Vous êtes sur la page 1sur 22

Modern Horseracing in Great Britain

By Ana Povaliceanu

Table of contents
Chapter 1:History Chapter 2: Types of horse races Chapter 3: Horseracing and its economic impact Chapter 4: Horses in Arts Chapter 5: Horses in Literature Chapter 6: Equestrian leisure activities

1.History
-First contests in Babylonia, Syria and Egypt ~ 564 B.C -Arabian horse pure breed by the 12th century -King Henry I of England, royal families royal horses -1174 Smithfield, London -English, American throughbreads have the blood of one or more Oriental stallions: Byely Turk, Darly Arabian, Goldphin Barb - royal family takes an interest in horseracing

Throughbreads

2.Types of horse races

-four main types: flat racing, harness racing, steeplechasing and hurdle racing 1.Flat racing: - conditions races (additional weight depending on age, sex, its ability) -handicap races most common, important for gamblers

Condition race

Handicap race

2. Harness racing- pacing, trotting, require strategy and speed 3. Steeplechasing (National Hunt racing) - distance horse race with diverse fence and ditch obstacles -most famous the Grand National run annually at Aintree Racecourse in Liverpool 4.Hurdle races- fences used as obstacles -renowned race courts: Aintree, Carslie, Celtenham -age restrictions -price tickets: 30.00- 88.00

Harness racing

Steeplechasing

Hurdle races

3. Horseracing and its economic impact


-offered jobs such as: rural, agricultural activities, breeders, broadcasting, gambling -second sport in Britain -it contributes to taxes -offers 18,600 full time jobs -leisure activity -rural impact upon the economy & infrastructure of regions Agriculture: secure income to many people, large numbers of trainers 2.200 farms

- 569 licensed

trainers in Britain in 2005 (Newmarket,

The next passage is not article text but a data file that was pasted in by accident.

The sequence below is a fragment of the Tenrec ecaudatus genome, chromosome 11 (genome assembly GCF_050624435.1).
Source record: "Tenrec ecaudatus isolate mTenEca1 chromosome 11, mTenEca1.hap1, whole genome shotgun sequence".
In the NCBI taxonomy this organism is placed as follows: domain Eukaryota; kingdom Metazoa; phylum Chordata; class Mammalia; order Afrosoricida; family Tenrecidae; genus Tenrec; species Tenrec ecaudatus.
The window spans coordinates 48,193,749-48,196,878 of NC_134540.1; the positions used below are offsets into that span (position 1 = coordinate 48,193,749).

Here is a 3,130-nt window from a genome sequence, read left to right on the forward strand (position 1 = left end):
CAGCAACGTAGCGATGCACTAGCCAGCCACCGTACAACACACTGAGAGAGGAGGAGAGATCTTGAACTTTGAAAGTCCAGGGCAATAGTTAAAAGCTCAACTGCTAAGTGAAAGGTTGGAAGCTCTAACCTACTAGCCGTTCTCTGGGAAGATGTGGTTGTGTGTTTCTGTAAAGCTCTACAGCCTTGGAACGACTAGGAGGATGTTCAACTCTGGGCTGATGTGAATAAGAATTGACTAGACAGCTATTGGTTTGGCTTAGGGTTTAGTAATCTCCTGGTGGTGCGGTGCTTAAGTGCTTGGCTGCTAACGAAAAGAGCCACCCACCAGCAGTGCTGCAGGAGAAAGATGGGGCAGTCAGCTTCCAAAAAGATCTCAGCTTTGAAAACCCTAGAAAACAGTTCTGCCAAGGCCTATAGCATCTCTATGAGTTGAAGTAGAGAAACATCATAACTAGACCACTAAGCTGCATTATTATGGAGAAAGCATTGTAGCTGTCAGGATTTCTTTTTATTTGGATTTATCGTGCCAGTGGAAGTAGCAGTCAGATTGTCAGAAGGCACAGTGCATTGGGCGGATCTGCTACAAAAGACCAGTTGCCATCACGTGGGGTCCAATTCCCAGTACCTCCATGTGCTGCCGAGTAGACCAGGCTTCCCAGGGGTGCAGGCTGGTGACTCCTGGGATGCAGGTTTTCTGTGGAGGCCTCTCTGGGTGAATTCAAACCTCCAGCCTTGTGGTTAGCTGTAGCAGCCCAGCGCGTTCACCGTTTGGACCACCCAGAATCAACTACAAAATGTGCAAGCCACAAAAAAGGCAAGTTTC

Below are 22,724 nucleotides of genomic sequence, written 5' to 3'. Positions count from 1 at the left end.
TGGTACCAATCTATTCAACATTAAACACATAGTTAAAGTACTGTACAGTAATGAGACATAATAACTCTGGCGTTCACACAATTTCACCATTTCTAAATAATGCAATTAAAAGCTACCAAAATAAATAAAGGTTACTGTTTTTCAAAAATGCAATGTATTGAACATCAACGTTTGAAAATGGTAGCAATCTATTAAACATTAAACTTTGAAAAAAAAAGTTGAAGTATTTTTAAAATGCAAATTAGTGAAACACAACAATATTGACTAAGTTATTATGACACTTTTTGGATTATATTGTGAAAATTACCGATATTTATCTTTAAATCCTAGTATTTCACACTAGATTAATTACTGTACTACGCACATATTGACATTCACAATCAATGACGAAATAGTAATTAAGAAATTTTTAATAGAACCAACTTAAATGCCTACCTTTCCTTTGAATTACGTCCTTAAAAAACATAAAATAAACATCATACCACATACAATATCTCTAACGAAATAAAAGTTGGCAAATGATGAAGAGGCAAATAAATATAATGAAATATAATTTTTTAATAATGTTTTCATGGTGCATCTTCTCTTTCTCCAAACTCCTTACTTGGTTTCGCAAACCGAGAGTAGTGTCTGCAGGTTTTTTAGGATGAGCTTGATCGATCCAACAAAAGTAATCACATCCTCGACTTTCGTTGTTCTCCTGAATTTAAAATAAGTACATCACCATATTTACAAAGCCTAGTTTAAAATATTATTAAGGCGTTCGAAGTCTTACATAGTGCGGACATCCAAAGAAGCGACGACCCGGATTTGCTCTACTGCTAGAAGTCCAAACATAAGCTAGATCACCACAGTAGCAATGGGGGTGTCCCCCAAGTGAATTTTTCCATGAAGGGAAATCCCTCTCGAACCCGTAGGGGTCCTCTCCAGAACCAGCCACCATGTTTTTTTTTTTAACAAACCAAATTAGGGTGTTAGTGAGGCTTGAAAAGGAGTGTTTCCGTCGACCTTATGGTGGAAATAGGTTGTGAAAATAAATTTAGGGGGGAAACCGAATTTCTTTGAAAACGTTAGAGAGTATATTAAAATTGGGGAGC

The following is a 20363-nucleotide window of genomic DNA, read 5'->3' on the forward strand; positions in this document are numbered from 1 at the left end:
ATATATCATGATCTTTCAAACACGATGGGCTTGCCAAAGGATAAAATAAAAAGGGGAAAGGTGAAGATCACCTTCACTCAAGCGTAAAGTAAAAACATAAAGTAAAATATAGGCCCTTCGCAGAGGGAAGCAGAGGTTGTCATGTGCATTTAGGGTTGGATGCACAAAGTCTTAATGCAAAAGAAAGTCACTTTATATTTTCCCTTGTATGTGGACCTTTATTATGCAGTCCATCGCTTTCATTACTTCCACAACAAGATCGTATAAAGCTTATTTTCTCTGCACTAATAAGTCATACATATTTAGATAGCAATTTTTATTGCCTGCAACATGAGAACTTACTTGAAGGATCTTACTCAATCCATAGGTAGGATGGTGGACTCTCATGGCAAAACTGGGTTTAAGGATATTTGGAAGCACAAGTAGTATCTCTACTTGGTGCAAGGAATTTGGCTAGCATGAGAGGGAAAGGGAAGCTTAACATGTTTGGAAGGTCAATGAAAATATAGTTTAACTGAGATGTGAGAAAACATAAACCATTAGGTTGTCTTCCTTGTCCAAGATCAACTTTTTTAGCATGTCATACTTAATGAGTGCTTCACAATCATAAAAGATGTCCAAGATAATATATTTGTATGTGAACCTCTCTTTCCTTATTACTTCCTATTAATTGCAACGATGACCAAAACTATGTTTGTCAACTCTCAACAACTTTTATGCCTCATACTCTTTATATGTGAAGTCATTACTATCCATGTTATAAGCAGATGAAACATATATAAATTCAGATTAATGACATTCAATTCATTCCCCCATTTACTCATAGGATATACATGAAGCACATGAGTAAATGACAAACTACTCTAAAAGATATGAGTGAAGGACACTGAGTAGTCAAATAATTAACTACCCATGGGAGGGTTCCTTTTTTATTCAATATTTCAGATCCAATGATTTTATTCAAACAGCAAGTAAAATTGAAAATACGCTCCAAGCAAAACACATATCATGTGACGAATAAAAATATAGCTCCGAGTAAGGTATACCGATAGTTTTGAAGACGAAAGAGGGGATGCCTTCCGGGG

Lambourn) Broadcast: way of promoting this sport ~ 40.000- 50.000 people watch live British & Irish racing -betting diverse, competitive -52,000 full time jobs -racing and betting industries have a close relationship -provides racing ` s largest source of tax payed to Government Nobody has ever bet enough on a winning horse. Richard Sasuly

4. Horses in Arts
-horses inspired drawings, carvings, sculpture. -early examples in south of France -Persian, Chinese civilizations left some art relics -Egyptian pyramids scenes of hunting and warfare -horses appeared on coins, woven patterns, pictures i.e. Bayeus Tapestry

The Unicorn of Scotland

The White Horse of Hanover

5. Horses in Literature
- often brought into stories and poems -centaurs Chiron( thought Hercules) - Iliad, account of war between the Greeks and the Trojans -also found in Susannah of the Mounties by M. Denison, Mounted Police Patrol by R. H. Brown

-Black Beauty by Anna Sewell (1877) horse tells its life story -good picture of kinds of work to which horses were put -first outcry was made in it -developed in Britain, the other nations took it

- books contributed to the development of modern horseracing

6.Equestrian leisure activities


- NES: number of horses kept by private owners and in

professional establishments is 1. 35 million ( 1.2 % of UK population) - ~ 2.1 mil. people ride at least once a month - 2.2 last year - BETA preview that the Olympic games would raise the profile of horse sports and generate more interest in riding

- from 1999 number of riders who school their horses has almost doubled - competition riding affiliated and unaffiliated - riding became active all year round - England offers equestrian leisure activities to everyone: day at the races -trail riding on well mannered horses, trip wilder National Park to see Exmoor ponies

- key place in British sports - top four, five in terms of media coverage - 60 racecourses in Great Britain - annual racecourse attendances exceeds 6 mil. - slowly regains its status of the sport of kings - highly visited for the thoroughbreds ridings